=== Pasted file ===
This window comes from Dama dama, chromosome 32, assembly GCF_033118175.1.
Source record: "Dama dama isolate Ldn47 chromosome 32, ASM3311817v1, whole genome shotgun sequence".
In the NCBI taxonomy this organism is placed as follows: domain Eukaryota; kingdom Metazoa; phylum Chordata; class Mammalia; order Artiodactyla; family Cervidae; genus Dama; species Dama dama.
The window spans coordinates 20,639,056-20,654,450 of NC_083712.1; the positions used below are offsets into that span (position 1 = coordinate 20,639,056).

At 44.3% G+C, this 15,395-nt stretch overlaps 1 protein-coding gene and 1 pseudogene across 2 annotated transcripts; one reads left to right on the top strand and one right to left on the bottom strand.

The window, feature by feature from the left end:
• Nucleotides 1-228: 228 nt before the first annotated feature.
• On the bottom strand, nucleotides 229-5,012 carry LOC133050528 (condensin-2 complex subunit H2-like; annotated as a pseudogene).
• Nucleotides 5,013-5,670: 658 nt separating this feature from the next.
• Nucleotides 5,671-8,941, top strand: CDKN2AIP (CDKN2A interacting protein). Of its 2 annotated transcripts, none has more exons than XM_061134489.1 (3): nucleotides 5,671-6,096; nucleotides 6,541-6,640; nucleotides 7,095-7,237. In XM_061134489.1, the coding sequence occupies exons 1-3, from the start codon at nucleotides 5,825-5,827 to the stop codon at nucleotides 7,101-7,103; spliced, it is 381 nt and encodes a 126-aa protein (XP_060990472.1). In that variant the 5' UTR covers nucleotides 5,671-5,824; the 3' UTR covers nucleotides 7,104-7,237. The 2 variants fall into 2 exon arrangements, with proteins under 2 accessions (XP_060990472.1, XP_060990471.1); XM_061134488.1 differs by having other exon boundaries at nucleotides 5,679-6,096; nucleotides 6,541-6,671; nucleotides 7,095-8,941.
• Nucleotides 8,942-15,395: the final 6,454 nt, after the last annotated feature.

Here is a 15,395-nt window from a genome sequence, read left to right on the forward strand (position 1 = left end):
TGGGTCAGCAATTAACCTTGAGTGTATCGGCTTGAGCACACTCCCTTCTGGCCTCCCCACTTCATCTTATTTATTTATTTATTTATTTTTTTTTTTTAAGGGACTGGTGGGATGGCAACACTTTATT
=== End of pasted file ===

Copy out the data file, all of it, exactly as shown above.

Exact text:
This window comes from Dama dama, chromosome 32, assembly GCF_033118175.1.
Source record: "Dama dama isolate Ldn47 chromosome 32, ASM3311817v1, whole genome shotgun sequence".
In the NCBI taxonomy this organism is placed as follows: domain Eukaryota; kingdom Metazoa; phylum Chordata; class Mammalia; order Artiodactyla; family Cervidae; genus Dama; species Dama dama.
The window spans coordinates 20,639,056-20,654,450 of NC_083712.1; the positions used below are offsets into that span (position 1 = coordinate 20,639,056).

At 44.3% G+C, this 15,395-nt stretch overlaps 1 protein-coding gene and 1 pseudogene across 2 annotated transcripts; one reads left to right on the top strand and one right to left on the bottom strand.

The window, feature by feature from the left end:
• Nucleotides 1-228: 228 nt before the first annotated feature.
• On the bottom strand, nucleotides 229-5,012 carry LOC133050528 (condensin-2 complex subunit H2-like; annotated as a pseudogene).
• Nucleotides 5,013-5,670: 658 nt separating this feature from the next.
• Nucleotides 5,671-8,941, top strand: CDKN2AIP (CDKN2A interacting protein). Of its 2 annotated transcripts, none has more exons than XM_061134489.1 (3): nucleotides 5,671-6,096; nucleotides 6,541-6,640; nucleotides 7,095-7,237. In XM_061134489.1, the coding sequence occupies exons 1-3, from the start codon at nucleotides 5,825-5,827 to the stop codon at nucleotides 7,101-7,103; spliced, it is 381 nt and encodes a 126-aa protein (XP_060990472.1). In that variant the 5' UTR covers nucleotides 5,671-5,824; the 3' UTR covers nucleotides 7,104-7,237. The 2 variants fall into 2 exon arrangements, with proteins under 2 accessions (XP_060990472.1, XP_060990471.1); XM_061134488.1 differs by having other exon boundaries at nucleotides 5,679-6,096; nucleotides 6,541-6,671; nucleotides 7,095-8,941.
• Nucleotides 8,942-15,395: the final 6,454 nt, after the last annotated feature.

Here is a 15,395-nt window from a genome sequence, read left to right on the forward strand (position 1 = left end):
TGGGTCAGCAATTAACCTTGAGTGTATCGGCTTGAGCACACTCCCTTCTGGCCTCCCCACTTCATCTTATTTATTTATTTATTTATTTTTTTTTTTTAAGGGACTGGTGGGATGGCAACACTTTATT